Mark 14:27–34, 37–38, 43, 48–50comment (0)
October 15, 2009
By Michael Wilson
Related Scripture: Mark 14:27–34, 37–38, 43, 48–50
Bible Studies for Life
Director, Resource Center for Pastoral Excellence, Samford University
The Hero Betrayed
Mark 14:27–34, 37–38, 43, 48–50
A group of students and ministers gathered on Samford University’s campus earlier this year to dialogue with a popular author and leader of Ikon, a community of faith located in Northern Ireland. Ikon uses unusual methods to reach people who regard Christian faith with skepticism. Compared with evangelism efforts churches use here, its approach is provocative and radical. Peter Rollins, coordinator of Ikon, commented, “It may be necessary to betray your faith in order to keep it.” Not surprisingly, his comments generated lively conversation among students and ministers who care passionately about missions and evangelism. He explained that for some, the Christian life is no more than a social activity done on Sundays. For these people, the practice of faith is too comfortable and routine, without engagement with the hurts and hopes of people, especially those who have low regard for Christianity. In his view, such Christians must betray — go against — their comfortable, out-of-touch faith in favor of faith that actively pursues obedience to the call of Christ. This Sunday’s lesson presents betrayal in a different context. Jesus’ closest disciples were tempted to abandon Him. By considering their experiences, we will discover how we can be more aware of our own vulnerability to go against the way of Christ.
Unaware of the Danger (27–31)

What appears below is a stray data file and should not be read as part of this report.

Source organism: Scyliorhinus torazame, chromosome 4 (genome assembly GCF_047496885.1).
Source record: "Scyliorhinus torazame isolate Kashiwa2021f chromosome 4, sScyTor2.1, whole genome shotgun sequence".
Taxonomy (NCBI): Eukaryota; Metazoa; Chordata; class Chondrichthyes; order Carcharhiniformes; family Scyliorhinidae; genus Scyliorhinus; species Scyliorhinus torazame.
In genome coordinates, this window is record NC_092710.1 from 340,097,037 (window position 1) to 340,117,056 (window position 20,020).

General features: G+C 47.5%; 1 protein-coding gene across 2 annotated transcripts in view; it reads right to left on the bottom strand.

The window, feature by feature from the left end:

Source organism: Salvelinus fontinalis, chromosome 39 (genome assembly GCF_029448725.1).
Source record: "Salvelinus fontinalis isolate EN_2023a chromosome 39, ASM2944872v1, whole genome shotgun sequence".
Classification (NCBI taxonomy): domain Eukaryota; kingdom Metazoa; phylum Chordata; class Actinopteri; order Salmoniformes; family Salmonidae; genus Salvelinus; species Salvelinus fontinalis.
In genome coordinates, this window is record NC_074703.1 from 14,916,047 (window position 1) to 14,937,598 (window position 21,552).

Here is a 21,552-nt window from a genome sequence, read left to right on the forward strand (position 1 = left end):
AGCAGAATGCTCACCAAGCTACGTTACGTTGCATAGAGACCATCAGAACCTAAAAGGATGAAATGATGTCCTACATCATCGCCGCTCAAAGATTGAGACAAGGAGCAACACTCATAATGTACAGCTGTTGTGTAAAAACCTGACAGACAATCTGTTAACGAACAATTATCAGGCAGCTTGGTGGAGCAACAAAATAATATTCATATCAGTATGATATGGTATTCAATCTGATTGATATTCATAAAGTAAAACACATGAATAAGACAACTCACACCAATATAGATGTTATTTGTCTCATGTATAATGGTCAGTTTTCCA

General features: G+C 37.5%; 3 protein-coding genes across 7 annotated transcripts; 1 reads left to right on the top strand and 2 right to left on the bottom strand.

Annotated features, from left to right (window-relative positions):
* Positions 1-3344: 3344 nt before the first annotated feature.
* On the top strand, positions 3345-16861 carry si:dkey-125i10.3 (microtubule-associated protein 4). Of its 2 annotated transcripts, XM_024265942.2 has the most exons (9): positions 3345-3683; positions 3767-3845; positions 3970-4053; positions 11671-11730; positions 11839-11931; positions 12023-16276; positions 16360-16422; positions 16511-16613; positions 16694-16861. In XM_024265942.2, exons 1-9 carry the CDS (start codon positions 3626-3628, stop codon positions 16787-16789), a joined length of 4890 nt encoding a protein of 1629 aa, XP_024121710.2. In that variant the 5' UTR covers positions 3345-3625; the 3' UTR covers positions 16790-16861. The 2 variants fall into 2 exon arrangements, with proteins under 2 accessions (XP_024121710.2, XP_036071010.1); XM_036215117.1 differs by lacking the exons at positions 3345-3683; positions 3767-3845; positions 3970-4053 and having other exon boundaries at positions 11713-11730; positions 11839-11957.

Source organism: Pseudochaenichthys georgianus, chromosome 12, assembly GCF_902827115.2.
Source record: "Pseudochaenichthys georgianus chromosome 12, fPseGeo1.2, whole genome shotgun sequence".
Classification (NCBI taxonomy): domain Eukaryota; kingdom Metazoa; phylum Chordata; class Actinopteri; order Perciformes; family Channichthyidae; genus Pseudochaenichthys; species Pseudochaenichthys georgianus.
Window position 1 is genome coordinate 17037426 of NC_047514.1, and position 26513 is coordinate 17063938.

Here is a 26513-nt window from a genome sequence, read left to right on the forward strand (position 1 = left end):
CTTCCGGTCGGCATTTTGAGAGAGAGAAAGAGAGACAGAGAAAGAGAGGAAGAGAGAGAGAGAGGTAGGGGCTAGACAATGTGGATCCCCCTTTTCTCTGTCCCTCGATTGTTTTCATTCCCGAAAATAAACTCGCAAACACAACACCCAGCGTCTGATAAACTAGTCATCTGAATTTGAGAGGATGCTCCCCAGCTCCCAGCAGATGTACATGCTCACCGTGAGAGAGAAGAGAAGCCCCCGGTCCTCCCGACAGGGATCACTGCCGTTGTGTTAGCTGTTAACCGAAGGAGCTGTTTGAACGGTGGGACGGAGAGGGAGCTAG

“You will all fall away” was another attempt by Jesus to inform the disciples of their vulnerability when challenged openly about their faith. Their statements, “Surely not I?” offered at the Last Supper, were reinforced by their insistence of devotion even at the risk of their own lives. Our word “scandal” comes from the Greek word used by Mark for “you will fall away.” It is interesting to note the same word is used in Mark’s account of the Parable of the Sower. In that passage, the Word describes seeds that “fall away” because of persecution and trouble (Mark 4:17). We see later how the disciples did indeed “fall away” under the threat of persecution. Sometimes even the best, most confident intentions don’t hold up in the presence of hard realities.
Asleep in the Danger (32–34, 37–38)
After situating the disciples in one area of the Gethsemane garden, Jesus asked Peter, James and John to go with Him to a secluded spot. Curiously neither the “Get thee behind me, Satan” rebuke of Peter (Mark 8:33) nor the selfish “sit at your right and … left in your glory” request of James and John seems to have hindered their relationship with Jesus (Mark 10:37). Each vowed to be faithful regardless of the challenge or threat. Perhaps this is why Jesus asked them to accompany Him. Or perhaps He wanted them to follow His lead and prepare for the trials they, too, would face just hours later. The Gospel writers rarely call attention to Jesus’ emotional frame of mind. In this case, Mark makes clear Jesus was visibly troubled by the burdens He faced. Even in the presence of Jesus’ alarming emotional state, His closest companions slept when they should have been praying.
Fleeing Danger (43, 48–50)
The people Jesus came to save became the people who refused His ministry and betrayed and crucified Him. These were people for whom Jesus sacrificed everything. Is it any wonder He was troubled and sorrowful while praying at Gethsemane? The word “rabbi” at the time Mark’s Gospel was written had yet to become the title for Jewish teachers of the Law. It was, however, a term used to show respect and honor. Two words are used in the text of Scripture to describe the kiss offered by Judas (45). Another rendering could be “and kissed Him warmly.” Betrayal by a friend in the presence of a heavily armed crowd sanctioned by the Jewish authorities was enough to make His Jewish followers scatter in fear. Mark noted one of the fleeing followers left behind his clothing and ran away naked. Nakedness in Scripture is a sign of shame. How ironic that one who left behind all things to follow Jesus chose to leave Him behind when presented a true test of faith and devotion. We face such tests every day and must choose how we will respond.